Critical Accounting Policies
We prepare financial statements in accordance with U.S. GAAP, which requires us to make judgments, estimates and assumptions that affect the reported amounts of our assets and liabilities and the disclosure of our contingent assets and liabilities at the end of each fiscal period and the reported amounts of revenues and expenses during each fiscal period. We continually evaluate these judgments and estimates based on our own historical experience, knowledge and assessment of current business and other conditions, our expectations regarding the future based on available information and assumptions that we believe to be reasonable, which together form our basis for making judgments about matters that are not readily apparent from other sources. Since the use of estimates is an integral component of the financial reporting process, our actual results could differ from those estimates. Some of our accounting policies require a higher degree of judgment than others in their application.
The selection of critical accounting policies, the judgments and other uncertainties affecting application of those policies and the sensitivity of reported results to changes in conditions and assumptions are factors that should be considered when reviewing our financial statements. We believe the following accounting policies involve the most significant judgments and estimates used in the preparation of our financial statements.

 

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Basis of Consolidation
Our consolidated financial statements included elsewhere in this annual report include the financial statements of Home Inns & Hotels Management Inc., its subsidiaries and variable interest entities, or VIEs. All significant transactions and balances among Home Inns & Hotels Management Inc., its subsidiaries and certain VIEs have been eliminated upon consolidation.
In accounting for VIEs and their consolidation, prior to January 1, 2010, we followed U.S. GAAP guidance called “U.S. FIN 46(R): Consolidation of Variable Interest Entities”, under which certain entities were considered VIEs because the equity at risk for the entities was not sufficient to finance their intended activities without additional financial support. We were considered the primary beneficiary of these entities because we absorbed a majority of the entities’ expected losses and received a majority of the entities’ expected residual returns. Accordingly, the financial statements of the following VIEs had been consolidated into the Company’s financial statements since their respective date of establishment/acquisition:
         
Name of VIE   Our ownership interest  
Home Inns & Hotels Management (Xiamen) Co., Ltd.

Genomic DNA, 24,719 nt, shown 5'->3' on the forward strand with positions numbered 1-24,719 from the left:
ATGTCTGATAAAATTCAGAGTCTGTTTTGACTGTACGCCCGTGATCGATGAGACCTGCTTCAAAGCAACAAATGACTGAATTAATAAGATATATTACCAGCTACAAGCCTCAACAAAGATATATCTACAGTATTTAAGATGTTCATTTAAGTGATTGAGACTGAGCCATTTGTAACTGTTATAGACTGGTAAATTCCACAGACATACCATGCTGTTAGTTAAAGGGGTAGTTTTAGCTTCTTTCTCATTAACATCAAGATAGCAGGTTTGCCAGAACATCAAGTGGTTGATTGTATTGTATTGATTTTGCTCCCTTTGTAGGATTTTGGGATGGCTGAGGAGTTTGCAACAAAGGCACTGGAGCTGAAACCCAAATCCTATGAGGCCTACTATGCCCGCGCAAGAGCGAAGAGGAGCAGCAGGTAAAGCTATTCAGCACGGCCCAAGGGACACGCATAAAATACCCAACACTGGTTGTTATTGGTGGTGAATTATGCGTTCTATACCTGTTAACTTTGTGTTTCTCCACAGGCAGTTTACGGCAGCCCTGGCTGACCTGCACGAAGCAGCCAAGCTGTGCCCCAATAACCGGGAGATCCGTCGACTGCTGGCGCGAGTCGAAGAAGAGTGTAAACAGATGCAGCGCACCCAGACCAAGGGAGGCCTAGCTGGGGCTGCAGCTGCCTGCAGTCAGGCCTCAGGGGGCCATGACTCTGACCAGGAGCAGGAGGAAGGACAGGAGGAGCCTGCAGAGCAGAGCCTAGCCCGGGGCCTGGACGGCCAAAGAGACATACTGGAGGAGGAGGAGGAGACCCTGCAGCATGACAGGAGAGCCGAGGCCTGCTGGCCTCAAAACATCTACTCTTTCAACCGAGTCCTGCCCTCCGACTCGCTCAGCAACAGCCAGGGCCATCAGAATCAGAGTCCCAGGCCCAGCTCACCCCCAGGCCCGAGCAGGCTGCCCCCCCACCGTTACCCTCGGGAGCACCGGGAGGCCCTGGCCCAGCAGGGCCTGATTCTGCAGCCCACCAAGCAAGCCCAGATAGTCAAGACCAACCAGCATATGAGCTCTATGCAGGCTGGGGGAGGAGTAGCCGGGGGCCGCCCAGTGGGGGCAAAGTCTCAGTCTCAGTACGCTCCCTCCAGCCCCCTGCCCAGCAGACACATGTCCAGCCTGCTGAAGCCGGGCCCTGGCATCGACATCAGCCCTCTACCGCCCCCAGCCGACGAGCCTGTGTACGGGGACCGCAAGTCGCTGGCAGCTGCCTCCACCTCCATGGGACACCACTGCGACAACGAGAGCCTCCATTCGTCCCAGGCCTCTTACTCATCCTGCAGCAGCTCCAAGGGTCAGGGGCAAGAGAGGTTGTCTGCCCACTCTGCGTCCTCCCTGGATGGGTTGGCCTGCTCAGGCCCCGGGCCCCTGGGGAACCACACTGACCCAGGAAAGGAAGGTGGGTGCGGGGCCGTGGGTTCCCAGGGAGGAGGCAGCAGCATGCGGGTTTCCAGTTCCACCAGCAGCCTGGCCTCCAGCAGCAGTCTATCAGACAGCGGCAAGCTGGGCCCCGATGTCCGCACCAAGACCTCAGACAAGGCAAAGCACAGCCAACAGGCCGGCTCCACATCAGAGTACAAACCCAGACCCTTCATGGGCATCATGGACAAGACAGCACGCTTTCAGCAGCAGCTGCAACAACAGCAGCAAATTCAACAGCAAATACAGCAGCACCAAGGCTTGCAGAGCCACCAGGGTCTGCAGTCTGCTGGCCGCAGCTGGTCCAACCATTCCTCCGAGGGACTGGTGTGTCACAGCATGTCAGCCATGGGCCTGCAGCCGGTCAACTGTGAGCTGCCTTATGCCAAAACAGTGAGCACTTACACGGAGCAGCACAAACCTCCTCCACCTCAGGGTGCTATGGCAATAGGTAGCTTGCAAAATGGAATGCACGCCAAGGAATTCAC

51 %
Home Inns & Hotels Management (Fuzhou) Co., Ltd.
    51 %
Home Inns & Hotels Management (Caoxi) Co., Ltd.
    51 %
Home Inns & Hotels Management (Caobao) Co., Ltd.
    75 %
Home Inns & Hotels Management (Dongguan) Co., Ltd.
    65 %
Home Inns & Hotels Kuaijie (Fuzhou) Co., Ltd.
    70 %
As of January 1, 2010, we adopted further guidance issued in June 2009, which modified the method for determining whether entities are VIEs as well as the methods permitted for determining the primary beneficiary of VIEs. This guidance also requires ongoing reassessments of whether a company is the primary beneficiary of VIEs and enhanced disclosures related to a company’s involvement with VIEs.
In accordance with the new guidance, we are deemed to have a controlling financial interest and are the primary beneficiary of the same VIEs, as we have both the power to direct the activities of the VIEs that most significantly impact the VIEs’ economic performance and an obligation to absorb losses or the right to receive benefits that could potentially be significant to the VIEs. As a result, we continue to consolidate the same VIEs that were consolidated prior to January 1, 2010 and adoption of the new guidance did not have any impact on our consolidated financial statements.
Goodwill
Goodwill represents the excess of the cost of an acquired entity over the appropriate share of the fair value of the identifiable assets, including separately identifiable intangible assets, and liabilities acquired. Goodwill is allocated to respective reporting units. U.S. GAAP requires that a two-step impairment test be performed annually or whenever events or changes in circumstances indicate that the carrying value of an asset may not be recoverable. The first step of the test for impairment compares the book value of our reporting unit under which goodwill is recorded to its estimated fair value. The second step of the goodwill impairment test, which is only required when the net book value of the reporting unit exceeds the fair value, measures impairment as the difference between the implied fair value of goodwill and its book value. Goodwill is not amortized. No impairment was recognized for the years ended December 31, 2008, 2009 and 2010. As of December 31, 2010, all goodwill is allocated to the hotel operations reporting unit. We use estimates and judgments in these impairment tests, and if different estimates or judgments had been utilized, the timing or the amount of the impairment charges could have been different.